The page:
A woman in winter clothing wearing four shirts.

Shirt layers – tank, thermal sweater, fleece pullover, and leather jacket.

Next on my shopping list are rainproof pants and boots. I could probably apply some water resistance to the boots I have now, but it might be easier to upgrade to another pair at some point.

The ability to be comfortable as I go out into the world is the only thing that makes it tolerable going out. I went into the cold woefully underdressed a few nights ago and didn’t really get almost comfortable until about 20 minutes in, when I’d warmed up from the exertion. By that time, my hands were frozen, and we were almost back at the house. Lesson learned.

Stability and Existentialism on the Treadmill

Welcome to a very word-vomity post that got a little philosophy-ish. Finally, I’m putting my college major to use!

Back in February 2012, my doctor gave me a goal of losing 26 pounds to get myself down from “obese” to “overweight” status. When I went back to see him in the early summer, he didn’t remember that he’d asked me to lose all the weight he recommended (which I did!) and given me a diet plan to follow.

I don’t expect him to perfectly remember everyone he sees, much less a woman he’s seen in his office perhaps 3 times over the course of a year. But it amazed me that he didn’t remember me at all after he’d so drastically changed my life. He also seemed amazed that someone had taken his habit-changing advice to heart. I don’t know that I saw his advice as a choice; I saw it as a prescription, and my mind was made up to do whatever he told me to do.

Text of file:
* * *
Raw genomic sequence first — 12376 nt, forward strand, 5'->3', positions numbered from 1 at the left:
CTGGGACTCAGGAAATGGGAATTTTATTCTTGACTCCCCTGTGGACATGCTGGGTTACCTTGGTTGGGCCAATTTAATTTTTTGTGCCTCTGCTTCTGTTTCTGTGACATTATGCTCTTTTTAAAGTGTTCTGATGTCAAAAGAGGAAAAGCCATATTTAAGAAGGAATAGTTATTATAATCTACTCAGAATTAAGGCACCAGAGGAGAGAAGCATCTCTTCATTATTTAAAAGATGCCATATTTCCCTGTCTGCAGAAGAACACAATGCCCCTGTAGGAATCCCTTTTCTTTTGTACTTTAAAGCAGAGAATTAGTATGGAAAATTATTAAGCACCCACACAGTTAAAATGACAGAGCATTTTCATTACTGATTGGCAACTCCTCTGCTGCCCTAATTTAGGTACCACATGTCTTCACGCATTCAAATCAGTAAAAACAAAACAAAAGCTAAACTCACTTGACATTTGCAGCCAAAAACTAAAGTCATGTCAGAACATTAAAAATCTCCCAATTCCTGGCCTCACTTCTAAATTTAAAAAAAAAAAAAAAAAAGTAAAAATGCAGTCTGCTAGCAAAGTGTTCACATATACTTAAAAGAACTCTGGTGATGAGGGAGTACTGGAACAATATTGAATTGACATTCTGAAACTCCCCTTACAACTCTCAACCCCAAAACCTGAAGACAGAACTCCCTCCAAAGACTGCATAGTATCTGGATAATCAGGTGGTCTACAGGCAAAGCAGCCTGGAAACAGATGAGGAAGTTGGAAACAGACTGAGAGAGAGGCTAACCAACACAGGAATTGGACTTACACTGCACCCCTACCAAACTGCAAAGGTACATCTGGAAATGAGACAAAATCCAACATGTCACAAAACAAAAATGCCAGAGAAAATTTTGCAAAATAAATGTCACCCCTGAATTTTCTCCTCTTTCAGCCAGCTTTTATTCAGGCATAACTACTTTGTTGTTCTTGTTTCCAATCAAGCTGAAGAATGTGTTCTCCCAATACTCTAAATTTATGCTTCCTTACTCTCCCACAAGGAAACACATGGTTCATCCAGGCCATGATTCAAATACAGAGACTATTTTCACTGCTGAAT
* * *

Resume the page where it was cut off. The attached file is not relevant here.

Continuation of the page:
My goal has been to lose even more weight since that visit. With that idea in mind, I try very hard to stick to the diet he prescribed to me – lower carb, lower sugar, skip things like potatoes and corn. Temptations are all over the place, though. And there are times I score what feels like a major victory (“I will have the green beans and no bread, please”), only to cave in and deliberately eat things that he advised against, sometimes later in the same day. It’s times like these that I ask, “Is it really worth it to try to eat well if this is what I’m going to end up doing anyway?”

As the title of my blog insinuates, getting healthy and improving your fitness is an ongoing process, and it can feel like futility dressed up as an eternal curse. Like Sisyphus, we have no finish line, but unlike him, our work is circumscribed by our mortality and the fallibility of the human body. We wonder sometimes if we’ll ever be able to do “enough,” and if we can’t do enough, then why bother in the first place.